In the aftermath of the devastating Easter Sunday bombings in Sri Lanka, National Director Peter Waddup writes of The Leprosy Mission’s part in a ministry of reconciliation there.
On the morning of Easter Sunday, a joyous day when hope and faith are renewed, the radio news delivered the devastating blow of a string of suicide bombings on churches and hotels across Sri Lanka.
A country struggling to rebuild itself following the three-decade bloody conflict that killed tens of thousands of people had been struck again, this time the minority Christian community its target. Almost 350 were killed and upwards of 500 injured.
Having visited this beautiful country and being welcomed with open arms by its wonderful people back in February, I was heartbroken.
I had witnessed, with tears in my eyes, members of the different ethnic and religious groups in this still fragile nation – Singhalese, Tamil, Christian, Muslim, Buddhist and Hindu – come together with the common goal of reaching out and finding and curing people of leprosy. If left untreated, leprosy is physically devastating as well as emotionally scarring and Sri Lanka is known to have a high rate of ‘hidden‘ leprosy cases.
A decade ago, my colleague Siân Arulanantham, Head of Programmes, was praying during her first visit to Sri Lanka as The Leprosy Mission England and Wales began working in a country still reeling from conflict.
Siân said she felt God say that our work there must be about peace. This confused her as she thought ‘obviously it’s about leprosy’. But we have since learnt that we needed to bring divided religious and ethnic groups together to have a significant impact on leprosy.
Meeting our partners in Sri Lanka, I heard some incredible ‘God moments’ where people who traditionally wouldn’t be in the same room together are now working together to find and cure people with leprosy.
As an illustration, the President of the Leprosy People’s Forum for Change, Nahamani, 73, is a Hindu Tamil working closely with his Vice-President Amarasinghe, 38, a Singhalese Buddhist.
It broke my heart to hear how leprosy sufferer Nahamani had lost two sons in the conflict and had been treated so badly, because of deep-rooted prejudice surrounding leprosy, that he contemplated suicide. But instead he channelled his grief into leading a leprosy screening programme in more than 30 villages in the Jaffna district of Sri Lanka. In one day I had the amazing privilege of meeting five children who had been diagnosed with leprosy and cured before any damage was done to their bodies.
Almost in a modern take of the Good Samaritan, Vice-President Amarasinghe was rescued by Rev Joshua, a Tamil and someone from the very community he despised when diagnosed with leprosy back in 2015. He now gives money he can barely spare to support children from the Tamil community who he once hated.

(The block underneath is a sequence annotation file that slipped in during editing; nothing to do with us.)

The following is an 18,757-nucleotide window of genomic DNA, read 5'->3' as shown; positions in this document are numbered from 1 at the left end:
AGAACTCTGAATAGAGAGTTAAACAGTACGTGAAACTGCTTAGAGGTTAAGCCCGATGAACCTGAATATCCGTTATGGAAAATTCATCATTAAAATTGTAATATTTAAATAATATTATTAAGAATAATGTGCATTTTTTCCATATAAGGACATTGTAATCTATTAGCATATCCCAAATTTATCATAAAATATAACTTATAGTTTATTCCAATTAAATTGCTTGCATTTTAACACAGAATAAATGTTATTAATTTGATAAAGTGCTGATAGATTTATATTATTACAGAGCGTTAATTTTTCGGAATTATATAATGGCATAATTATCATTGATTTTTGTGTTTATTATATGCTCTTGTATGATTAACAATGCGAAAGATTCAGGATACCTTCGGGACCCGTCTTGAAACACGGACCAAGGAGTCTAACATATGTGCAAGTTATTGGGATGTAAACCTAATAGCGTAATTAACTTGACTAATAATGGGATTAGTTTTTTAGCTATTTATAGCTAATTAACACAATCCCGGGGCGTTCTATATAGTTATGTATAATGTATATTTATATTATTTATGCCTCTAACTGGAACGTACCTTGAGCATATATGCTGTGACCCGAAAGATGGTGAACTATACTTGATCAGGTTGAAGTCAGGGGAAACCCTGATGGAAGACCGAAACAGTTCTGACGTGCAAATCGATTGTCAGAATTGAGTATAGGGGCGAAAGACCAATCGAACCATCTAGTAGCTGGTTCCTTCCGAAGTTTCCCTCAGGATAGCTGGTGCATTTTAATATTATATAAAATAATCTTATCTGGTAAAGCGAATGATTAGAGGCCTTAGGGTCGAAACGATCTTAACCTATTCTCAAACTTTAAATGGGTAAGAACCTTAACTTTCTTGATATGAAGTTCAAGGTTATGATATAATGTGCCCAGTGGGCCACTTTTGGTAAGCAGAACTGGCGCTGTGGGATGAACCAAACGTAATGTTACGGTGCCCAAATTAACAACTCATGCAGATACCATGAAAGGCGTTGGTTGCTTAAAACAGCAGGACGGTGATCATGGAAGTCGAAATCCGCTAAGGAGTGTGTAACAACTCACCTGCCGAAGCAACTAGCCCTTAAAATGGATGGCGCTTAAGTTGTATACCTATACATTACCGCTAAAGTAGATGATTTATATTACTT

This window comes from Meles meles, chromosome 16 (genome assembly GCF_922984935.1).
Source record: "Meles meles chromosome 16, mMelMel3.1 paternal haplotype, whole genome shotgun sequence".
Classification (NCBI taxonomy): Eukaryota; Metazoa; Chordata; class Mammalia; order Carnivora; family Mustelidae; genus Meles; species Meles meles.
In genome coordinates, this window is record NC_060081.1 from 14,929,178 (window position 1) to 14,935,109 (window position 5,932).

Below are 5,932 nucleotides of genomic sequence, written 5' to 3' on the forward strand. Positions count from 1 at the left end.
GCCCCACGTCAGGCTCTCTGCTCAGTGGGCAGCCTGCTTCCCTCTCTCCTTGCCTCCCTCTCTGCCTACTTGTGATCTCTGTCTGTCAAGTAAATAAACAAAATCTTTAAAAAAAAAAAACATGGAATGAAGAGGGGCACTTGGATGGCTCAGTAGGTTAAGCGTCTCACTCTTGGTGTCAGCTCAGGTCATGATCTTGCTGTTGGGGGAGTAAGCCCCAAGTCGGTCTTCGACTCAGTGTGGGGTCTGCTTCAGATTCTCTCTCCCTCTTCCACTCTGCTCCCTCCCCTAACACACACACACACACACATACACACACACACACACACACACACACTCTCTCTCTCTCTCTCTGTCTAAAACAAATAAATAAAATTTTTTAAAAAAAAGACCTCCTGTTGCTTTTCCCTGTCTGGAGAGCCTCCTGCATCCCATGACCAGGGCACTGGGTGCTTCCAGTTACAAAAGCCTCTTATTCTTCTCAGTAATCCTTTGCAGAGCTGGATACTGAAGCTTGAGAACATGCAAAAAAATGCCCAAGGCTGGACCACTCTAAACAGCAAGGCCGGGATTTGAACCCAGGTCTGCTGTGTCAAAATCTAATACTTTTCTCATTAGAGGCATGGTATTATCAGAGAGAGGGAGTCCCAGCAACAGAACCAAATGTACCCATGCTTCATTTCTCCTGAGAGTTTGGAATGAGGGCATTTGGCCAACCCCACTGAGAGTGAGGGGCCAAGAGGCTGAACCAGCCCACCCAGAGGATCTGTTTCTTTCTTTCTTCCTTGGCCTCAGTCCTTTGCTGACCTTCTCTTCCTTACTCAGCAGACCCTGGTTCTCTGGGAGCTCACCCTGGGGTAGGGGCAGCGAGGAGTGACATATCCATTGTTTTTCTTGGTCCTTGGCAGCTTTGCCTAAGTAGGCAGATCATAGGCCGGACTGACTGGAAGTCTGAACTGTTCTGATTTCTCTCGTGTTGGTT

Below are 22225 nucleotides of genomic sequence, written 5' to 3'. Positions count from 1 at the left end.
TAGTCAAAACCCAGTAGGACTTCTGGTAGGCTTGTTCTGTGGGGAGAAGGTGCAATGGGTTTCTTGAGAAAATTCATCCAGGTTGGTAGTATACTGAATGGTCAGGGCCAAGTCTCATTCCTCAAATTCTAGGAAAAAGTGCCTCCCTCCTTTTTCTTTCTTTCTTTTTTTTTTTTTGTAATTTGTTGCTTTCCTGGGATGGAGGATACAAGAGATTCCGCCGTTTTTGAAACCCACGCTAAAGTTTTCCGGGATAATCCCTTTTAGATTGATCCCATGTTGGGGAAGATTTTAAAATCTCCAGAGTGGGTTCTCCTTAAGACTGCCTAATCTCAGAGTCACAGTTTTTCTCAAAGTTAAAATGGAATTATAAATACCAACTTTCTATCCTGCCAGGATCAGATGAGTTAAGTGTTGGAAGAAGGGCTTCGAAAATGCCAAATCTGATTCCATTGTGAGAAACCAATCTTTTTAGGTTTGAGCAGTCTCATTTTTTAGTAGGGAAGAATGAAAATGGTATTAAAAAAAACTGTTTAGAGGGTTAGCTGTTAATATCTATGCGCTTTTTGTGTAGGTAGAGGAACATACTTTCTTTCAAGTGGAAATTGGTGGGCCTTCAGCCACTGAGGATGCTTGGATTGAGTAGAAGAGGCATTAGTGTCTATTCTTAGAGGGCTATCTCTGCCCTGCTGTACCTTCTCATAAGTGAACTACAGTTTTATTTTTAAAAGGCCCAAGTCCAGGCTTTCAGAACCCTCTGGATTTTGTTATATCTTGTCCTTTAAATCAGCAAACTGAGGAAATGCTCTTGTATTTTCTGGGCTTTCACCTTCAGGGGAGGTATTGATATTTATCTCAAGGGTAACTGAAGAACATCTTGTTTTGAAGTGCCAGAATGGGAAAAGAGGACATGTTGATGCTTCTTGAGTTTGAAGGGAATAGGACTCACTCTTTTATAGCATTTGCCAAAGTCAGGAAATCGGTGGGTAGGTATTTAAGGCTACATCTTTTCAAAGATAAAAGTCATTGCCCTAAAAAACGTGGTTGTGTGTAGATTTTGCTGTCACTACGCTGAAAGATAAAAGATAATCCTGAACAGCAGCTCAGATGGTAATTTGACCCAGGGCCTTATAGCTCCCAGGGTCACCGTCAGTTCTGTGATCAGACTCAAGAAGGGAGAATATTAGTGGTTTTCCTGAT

So the word my colleague Siân received from God all those years ago is being lived out.
It all began in 2014 when The Leprosy Mission and its partners began training pastors and church leaders about leprosy, the idea being they could offer practical help and advice after delivering a service, say, on Jesus healing the man with leprosy.
Initially it was a project run throughout evangelical churches but then, amazingly, other faith communities wanted to be involved from Anglicans to Catholics and then Buddhists, Muslims and Hindus.
This was hugely encouraged and resulted in nearly 10,000 people hearing about leprosy through 78 interfaith awareness events as well as another 20,640 people reached through 349 leprosy awareness Sundays. The work is growing and continues. Scores of people have been diagnosed with leprosy as a result with the sting of the disease taken out of the diagnosis for many thanks to the powerful nature of the campaign. In addition, prejudice between the communities is being broken down through new relationships and friendships formed between religious leaders.
We were devastated to learn that one of the three churches targeted on Easter Sunday – the Zion Church in Batticaloa – was where a leprosy Sunday service had been carried out in January. The blast killed 27 people, including 15 children, and injured more than 50 others.
With this catastrophic loss of life we weep as God weeps and our request for prayer is that the reconciliation between religious and ethnic groups will only grow stronger following the Easter Sunday tragedy.